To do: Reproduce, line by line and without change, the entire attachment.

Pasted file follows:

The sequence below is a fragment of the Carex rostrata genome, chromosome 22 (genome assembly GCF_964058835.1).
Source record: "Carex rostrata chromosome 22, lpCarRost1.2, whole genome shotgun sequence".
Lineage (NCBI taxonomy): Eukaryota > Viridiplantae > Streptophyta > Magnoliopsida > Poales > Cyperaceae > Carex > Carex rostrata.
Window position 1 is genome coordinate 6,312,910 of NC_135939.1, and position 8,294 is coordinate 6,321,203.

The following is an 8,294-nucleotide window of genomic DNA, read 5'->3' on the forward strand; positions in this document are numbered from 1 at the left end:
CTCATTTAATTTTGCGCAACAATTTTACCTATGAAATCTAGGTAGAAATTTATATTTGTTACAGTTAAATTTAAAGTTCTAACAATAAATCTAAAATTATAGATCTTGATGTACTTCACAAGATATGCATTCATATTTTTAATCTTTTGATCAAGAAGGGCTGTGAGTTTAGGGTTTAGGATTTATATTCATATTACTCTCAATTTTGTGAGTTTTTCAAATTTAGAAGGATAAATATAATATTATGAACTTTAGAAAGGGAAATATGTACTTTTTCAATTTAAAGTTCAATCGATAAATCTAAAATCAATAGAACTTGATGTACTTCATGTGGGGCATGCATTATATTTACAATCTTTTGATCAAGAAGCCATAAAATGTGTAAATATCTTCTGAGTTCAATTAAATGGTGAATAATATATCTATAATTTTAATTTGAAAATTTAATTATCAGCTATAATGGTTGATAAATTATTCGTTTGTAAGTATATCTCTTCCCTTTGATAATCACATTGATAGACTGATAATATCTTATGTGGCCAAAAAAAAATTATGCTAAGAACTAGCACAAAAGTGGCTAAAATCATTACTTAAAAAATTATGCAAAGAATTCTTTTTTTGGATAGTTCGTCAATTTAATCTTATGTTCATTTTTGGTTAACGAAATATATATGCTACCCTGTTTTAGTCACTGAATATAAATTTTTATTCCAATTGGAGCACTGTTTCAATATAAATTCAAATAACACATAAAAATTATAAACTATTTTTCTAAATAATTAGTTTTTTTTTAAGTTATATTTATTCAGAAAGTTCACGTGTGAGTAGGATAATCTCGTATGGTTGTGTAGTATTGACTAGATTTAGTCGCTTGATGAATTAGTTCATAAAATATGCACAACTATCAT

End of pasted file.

The sequence below is a fragment of the Carex rostrata genome, chromosome 22 (genome assembly GCF_964058835.1).
Source record: "Carex rostrata chromosome 22, lpCarRost1.2, whole genome shotgun sequence".
Lineage (NCBI taxonomy): Eukaryota > Viridiplantae > Streptophyta > Magnoliopsida > Poales > Cyperaceae > Carex > Carex rostrata.
Window position 1 is genome coordinate 6,312,910 of NC_135939.1, and position 8,294 is coordinate 6,321,203.

The following is an 8,294-nucleotide window of genomic DNA, read 5'->3' on the forward strand; positions in this document are numbered from 1 at the left end:
CTCATTTAATTTTGCGCAACAATTTTACCTATGAAATCTAGGTAGAAATTTATATTTGTTACAGTTAAATTTAAAGTTCTAACAATAAATCTAAAATTATAGATCTTGATGTACTTCACAAGATATGCATTCATATTTTTAATCTTTTGATCAAGAAGGGCTGTGAGTTTAGGGTTTAGGATTTATATTCATATTACTCTCAATTTTGTGAGTTTTTCAAATTTAGAAGGATAAATATAATATTATGAACTTTAGAAAGGGAAATATGTACTTTTTCAATTTAAAGTTCAATCGATAAATCTAAAATCAATAGAACTTGATGTACTTCATGTGGGGCATGCATTATATTTACAATCTTTTGATCAAGAAGCCATAAAATGTGTAAATATCTTCTGAGTTCAATTAAATGGTGAATAATATATCTATAATTTTAATTTGAAAATTTAATTATCAGCTATAATGGTTGATAAATTATTCGTTTGTAAGTATATCTCTTCCCTTTGATAATCACATTGATAGACTGATAATATCTTATGTGGCCAAAAAAAAATTATGCTAAGAACTAGCACAAAAGTGGCTAAAATCATTACTTAAAAAATTATGCAAAGAATTCTTTTTTTGGATAGTTCGTCAATTTAATCTTATGTTCATTTTTGGTTAACGAAATATATATGCTACCCTGTTTTAGTCACTGAATATAAATTTTTATTCCAATTGGAGCACTGTTTCAATATAAATTCAAATAACACATAAAAATTATAAACTATTTTTCTAAATAATTAGTTTTTTTTTAAGTTATATTTATTCAGAAAGTTCACGTGTGAGTAGGATAATCTCGTATGGTTGTGTAGTATTGACTAGATTTAGTCGCTTGATGAATTAGTTCATAAAATATGCACAACTATCAT